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Fact Sheet - Budget 2017 Social Investment Package

Supporting innovative solutions to addressing mental health

Testing different approaches to how we engage with those people who have mild-moderate and severe mental health needs to help build a better picture of client needs and service gaps.

Initiative What will be delivered and for who? What are the long-term benefits?
Individual Placement Support for Mental Health Clients ($4.1 million) This initiative will provide 1,000 places over four years across two regions to support clients with mental health conditions to improve their mental health and find and maintain employment. An employment specialist will support clients within a health setting. The initiative targets Work and Income clients with mild, moderate and severe mental health conditions. The initiative seeks to trial integrated employment and mental health support services to break down barriers to work. Overseas evidence and small scale trials suggests the approach can be effective at moving people off benefit and into sustainable employment. People with mental health conditions who are on benefit are at risk of long-term benefit dependence and have a high projected average liability.
Transforming at-risk prisoners ($11.6 million) This funding will enable the Department of Corrections to make improvements to the way prisoners at risk of self-harm and suicide are managed in the prison environment. The key long-term benefits of this proposal are reduced risks of self-harm and ultimately re-offending due to an improved mental well-being of the prison population.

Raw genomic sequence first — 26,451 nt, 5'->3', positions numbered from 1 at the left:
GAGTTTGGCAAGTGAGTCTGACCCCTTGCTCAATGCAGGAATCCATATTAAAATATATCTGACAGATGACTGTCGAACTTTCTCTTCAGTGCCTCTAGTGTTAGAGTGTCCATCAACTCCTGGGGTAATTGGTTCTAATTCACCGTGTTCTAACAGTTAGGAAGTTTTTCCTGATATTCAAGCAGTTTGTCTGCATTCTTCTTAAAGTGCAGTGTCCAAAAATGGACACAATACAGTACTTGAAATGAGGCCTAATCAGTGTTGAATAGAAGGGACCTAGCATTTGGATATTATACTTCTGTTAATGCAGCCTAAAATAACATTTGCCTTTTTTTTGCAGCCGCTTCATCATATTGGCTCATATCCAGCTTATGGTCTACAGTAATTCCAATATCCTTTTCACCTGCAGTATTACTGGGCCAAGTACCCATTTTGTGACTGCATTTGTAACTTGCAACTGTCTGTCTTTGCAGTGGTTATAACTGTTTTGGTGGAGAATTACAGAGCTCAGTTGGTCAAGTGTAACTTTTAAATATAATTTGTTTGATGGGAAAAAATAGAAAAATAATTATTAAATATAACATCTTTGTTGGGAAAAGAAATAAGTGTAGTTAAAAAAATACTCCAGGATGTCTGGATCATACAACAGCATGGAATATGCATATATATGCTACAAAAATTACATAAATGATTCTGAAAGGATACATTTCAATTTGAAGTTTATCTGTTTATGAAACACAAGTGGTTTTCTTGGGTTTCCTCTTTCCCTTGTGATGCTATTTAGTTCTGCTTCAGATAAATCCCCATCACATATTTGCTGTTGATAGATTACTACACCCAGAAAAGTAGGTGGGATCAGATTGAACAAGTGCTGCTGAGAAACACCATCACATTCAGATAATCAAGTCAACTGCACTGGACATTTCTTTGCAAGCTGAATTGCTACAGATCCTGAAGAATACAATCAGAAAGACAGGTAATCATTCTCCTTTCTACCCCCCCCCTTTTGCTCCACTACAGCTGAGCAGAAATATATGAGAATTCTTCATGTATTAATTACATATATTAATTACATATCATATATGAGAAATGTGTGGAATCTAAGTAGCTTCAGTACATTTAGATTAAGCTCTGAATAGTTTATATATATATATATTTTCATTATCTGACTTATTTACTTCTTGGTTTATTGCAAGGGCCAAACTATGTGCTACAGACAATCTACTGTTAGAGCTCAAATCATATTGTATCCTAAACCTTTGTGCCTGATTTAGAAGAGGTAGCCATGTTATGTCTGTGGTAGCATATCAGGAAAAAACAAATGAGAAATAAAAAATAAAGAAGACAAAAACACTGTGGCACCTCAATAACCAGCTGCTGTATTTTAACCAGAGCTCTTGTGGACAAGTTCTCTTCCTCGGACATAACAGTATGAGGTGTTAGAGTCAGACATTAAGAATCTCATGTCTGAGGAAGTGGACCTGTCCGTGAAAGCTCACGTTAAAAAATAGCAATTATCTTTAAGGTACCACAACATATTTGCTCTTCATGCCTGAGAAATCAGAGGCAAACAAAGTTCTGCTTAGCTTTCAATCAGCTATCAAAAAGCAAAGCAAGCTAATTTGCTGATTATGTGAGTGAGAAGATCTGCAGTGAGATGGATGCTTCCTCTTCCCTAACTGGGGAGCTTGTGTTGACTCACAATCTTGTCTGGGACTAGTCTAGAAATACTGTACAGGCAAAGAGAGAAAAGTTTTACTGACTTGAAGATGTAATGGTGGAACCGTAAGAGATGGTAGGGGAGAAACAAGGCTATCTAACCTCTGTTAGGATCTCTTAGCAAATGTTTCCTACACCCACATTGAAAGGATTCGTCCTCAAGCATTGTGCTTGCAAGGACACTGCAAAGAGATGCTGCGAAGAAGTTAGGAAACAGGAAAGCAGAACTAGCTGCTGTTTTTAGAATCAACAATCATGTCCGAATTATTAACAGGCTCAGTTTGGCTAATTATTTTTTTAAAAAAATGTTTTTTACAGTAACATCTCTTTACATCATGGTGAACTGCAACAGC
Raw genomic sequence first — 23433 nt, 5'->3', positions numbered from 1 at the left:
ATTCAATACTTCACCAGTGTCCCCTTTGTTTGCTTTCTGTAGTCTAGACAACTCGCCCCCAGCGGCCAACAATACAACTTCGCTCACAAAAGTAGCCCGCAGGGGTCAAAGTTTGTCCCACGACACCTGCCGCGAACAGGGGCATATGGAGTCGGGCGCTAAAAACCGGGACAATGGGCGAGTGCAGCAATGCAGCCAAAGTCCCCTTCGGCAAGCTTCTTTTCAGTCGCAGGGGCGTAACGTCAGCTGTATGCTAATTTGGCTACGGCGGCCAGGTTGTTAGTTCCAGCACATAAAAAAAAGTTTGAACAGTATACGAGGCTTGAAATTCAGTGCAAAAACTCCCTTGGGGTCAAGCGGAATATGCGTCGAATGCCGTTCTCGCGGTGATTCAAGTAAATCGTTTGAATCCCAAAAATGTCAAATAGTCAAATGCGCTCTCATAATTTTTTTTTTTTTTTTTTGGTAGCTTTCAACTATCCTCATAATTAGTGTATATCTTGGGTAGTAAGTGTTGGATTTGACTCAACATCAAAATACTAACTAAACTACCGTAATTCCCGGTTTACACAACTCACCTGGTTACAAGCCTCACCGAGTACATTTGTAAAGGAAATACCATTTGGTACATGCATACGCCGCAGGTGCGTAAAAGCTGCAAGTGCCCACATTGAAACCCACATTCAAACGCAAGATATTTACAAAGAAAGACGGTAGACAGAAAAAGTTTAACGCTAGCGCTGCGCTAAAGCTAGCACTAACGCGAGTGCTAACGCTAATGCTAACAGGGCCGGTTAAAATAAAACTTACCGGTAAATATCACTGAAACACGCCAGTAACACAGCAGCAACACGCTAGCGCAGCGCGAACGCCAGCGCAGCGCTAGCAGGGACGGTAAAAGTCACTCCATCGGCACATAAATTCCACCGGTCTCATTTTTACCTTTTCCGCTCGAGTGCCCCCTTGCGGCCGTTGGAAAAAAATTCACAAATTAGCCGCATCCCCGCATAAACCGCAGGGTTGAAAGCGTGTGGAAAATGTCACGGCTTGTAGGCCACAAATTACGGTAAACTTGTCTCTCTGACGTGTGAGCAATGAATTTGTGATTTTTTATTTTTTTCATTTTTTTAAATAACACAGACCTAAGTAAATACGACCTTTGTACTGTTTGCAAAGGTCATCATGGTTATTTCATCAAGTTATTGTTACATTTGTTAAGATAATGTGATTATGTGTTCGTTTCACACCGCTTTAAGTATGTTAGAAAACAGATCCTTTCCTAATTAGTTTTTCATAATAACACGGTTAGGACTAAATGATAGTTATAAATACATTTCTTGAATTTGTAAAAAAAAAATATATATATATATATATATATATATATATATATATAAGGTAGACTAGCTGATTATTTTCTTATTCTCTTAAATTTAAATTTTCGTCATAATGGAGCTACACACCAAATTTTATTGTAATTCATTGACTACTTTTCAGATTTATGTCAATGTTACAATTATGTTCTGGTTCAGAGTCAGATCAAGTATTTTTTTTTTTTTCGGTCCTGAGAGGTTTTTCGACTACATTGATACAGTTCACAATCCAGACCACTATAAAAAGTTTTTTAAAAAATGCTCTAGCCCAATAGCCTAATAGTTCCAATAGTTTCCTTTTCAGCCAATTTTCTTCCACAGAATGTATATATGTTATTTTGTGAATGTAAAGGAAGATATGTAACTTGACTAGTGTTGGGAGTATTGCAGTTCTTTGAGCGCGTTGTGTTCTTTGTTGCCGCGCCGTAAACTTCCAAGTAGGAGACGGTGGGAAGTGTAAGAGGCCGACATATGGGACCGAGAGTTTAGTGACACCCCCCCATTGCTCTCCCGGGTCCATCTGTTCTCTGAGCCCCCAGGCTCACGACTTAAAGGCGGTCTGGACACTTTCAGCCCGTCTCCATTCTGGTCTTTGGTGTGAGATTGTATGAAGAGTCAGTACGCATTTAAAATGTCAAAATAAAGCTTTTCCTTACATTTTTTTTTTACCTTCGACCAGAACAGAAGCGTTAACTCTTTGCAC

Mental Health Social Investment Fund ($100 million) This contingency will be used to trial early mental health interventions that are proven to significantly benefit peoples' lives.

Helping kids to have a better start in life

Supporting children who are most at-risk of poor lifetime outcomes by providing them services at an earlier age.

Initiative What will be delivered and for who? What are the long-term benefits?
Expansion of Family Start ($28.1 million) This initiative will expand the existing Family Start programme to provide an additional 570 places. The intensive home-visitation programme targets children (pre-natal to 12 months) being raised in environments detrimental to healthy child development. The evaluation of the programme found that Family Start reduced post-neonatal mortality, increased rates of immunisation and increased participation in ECE. There is strong evidence that participation in ECE contributes to better life-course outcomes.
Reducing Barriers to Oral  Language ($6.0 million) This initiative delivers a new internationally evidenced oral language programme targeted at 3 and 4 year olds in Early Childhood Education. The initiative will be delivered through Speech Language Therapists who will work with ECE centres in low socio-economic communities to deliver the programme. Oral language is a key skill to support children's broader development and is linked to other important outcomes such as self-regulation and self- control. This initiative will improve education outcomes for children who would have otherwise started school with an oral language delay.
Expanding Behaviour Services ($34.7 million) This initiative will extend specialist behaviour support to an additional 1,000 children aged 0-8 years per year. Specialist education staff such as education psychologists are best placed to help children who are exhibiting significant behaviour issues. Analysis of the existing programme suggests that the service is expected to have a strong and positive impact on outcomes of presence, participation, learning and achievement within the schooling environment.
Extension of Incredible Years to Children with Autism ($4.2 million) This initiative will allow for the Incredible Years programme to be delivered to parents and teachers of children aged 2-5 years on the Autism spectrum. The programme seeks to improve social communication and emotional regulation for the target group through trained practitioners. The goal of the Incredible Years programme is for these children to have sustained improvement in their social communication, reduction in repetitive behaviour and increased emotional regulation. Analysis suggests that children experience improvement in pro-social skills and behaviour, and parents had a decrease in anxiety.